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Thursday, 14 March 2013

El laberinto del fauno – Pan’s Labyrinth

I genuinely adore the next guest blogger. She's one of the smartest, funniest and most passionate people I've met on this internet thingy. To top it all off, she's been kind enough to write a post about a film which I think is an absolute masterpiece. Ladies and gentlemen, Nilli Williamson.


The moment I see the words ‘dark fairy-tale’ describing a film, in my head I have already decided I will watch it. Pan’s labyrinth is exactly that. It addresses some truly deep issues, in particular violence and a complete lack of respect for innocent human life. Not to mention how it manages the encapsulation of a bully, albeit in a setting of war, but still gets to possibly the darkest side of the issue. Set in the Spanish Civil war, I didn’t really relish the fact it was going to be a film with subtitles however, this film drew me in right from the outset with the fairy-tale start: 

“A long time ago, in the underground realm, where there are no lies or pain, there lived a Princess who dreamed of the human world. She dreamed of blue skies, soft breeze, and sunshine” 

For me that was enough to grab my attention, I was in.
I often wonder about the writer of a film or a book, and when it comes to the horror genre Guillermo del Toro simply fascinates me - its like he is in this film offering a beautiful escape from hell. An escape that requires effort nonetheless. 


The little girl, Ofelia, is the heroine of the story and she is an astute and feisty creature, who will do whatever it takes to remove the wickedness from around her and those she loves, and fights to protect her unborn brother. She is offered 3 challenges that she readily accepts all of which have an end result of death should she fail, yet she forges on with them all in the hope that success awaits. 

The character of the faun is the kingpin, the constant in the film, he is for Ophelia the guiding light. However, what is fascinating is that he is initially quite scary, as you would expect for a young girl who has descended down a secret path away from her mother, yet she very quickly realises that he is offering her a way out of the hell she is living. Ophelia has the smarts to go with her gut and put her complete trust in the creature. His voice and gentle temperament, despite his scary face, I think offers the viewer comfort and reassurance that she will be okay in his hands.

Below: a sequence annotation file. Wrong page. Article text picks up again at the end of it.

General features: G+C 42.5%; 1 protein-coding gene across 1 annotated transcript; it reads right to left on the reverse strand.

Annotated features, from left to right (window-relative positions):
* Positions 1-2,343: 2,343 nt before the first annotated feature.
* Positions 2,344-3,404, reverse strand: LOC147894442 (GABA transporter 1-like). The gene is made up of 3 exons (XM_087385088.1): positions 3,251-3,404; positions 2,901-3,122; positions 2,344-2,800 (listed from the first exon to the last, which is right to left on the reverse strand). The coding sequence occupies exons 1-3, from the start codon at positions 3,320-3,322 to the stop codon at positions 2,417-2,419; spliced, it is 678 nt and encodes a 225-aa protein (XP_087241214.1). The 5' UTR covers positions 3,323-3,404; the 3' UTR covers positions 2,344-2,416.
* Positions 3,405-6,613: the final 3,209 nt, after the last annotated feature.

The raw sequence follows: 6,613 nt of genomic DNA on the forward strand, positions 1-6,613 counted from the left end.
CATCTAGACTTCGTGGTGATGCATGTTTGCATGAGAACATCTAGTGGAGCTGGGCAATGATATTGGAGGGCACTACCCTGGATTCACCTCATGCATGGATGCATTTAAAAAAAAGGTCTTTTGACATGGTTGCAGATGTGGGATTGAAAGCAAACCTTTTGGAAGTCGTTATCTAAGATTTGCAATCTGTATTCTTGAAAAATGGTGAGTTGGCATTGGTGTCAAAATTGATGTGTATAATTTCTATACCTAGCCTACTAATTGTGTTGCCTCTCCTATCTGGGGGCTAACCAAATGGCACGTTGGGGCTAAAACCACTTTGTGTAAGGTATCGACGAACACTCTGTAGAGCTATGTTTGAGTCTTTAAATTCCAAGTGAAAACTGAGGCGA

It’s no wonder this film won 3 Oscars, not only the amazing storyline but the exquisite graphics and creatures in the film are truly captivating. From the faun himself to the pale man who raises the hairs on the back of the neck once he starts to move, placing his eyeballs into the palms of his hands, he could quite easily be a character from the Silent Hill horror movies. The fairies too are not in any way like Tinkerbell from the Peter Pan story, they too have the horror effect and whilst they help Ophelia, they are not cute nor sweet.
The story is ultimately one that describes pain and the battle to escape it, the character of Mercedes is a sad one as she fights so hard to defy the Captain, and I think you will her on and hope beyond hope that she is successful in her fight, but also deep down you just know the inevitable will happen. This is yet another pivotal character in the film and I have the greatest admiration for this brave woman of whom so many of us can probably relate to. 


The other element in this film is the ‘lessons’ we can learn - such as not choosing the obvious and simplest path, learning to fight the battles you can win, keeping enemies close and protecting those you love. It’s a film that whilst dark and delves into the sadistic, also offers hope and reminds us that our childhood is probably the driver for everything that we do.
I have watched this film over and over and will keep watching.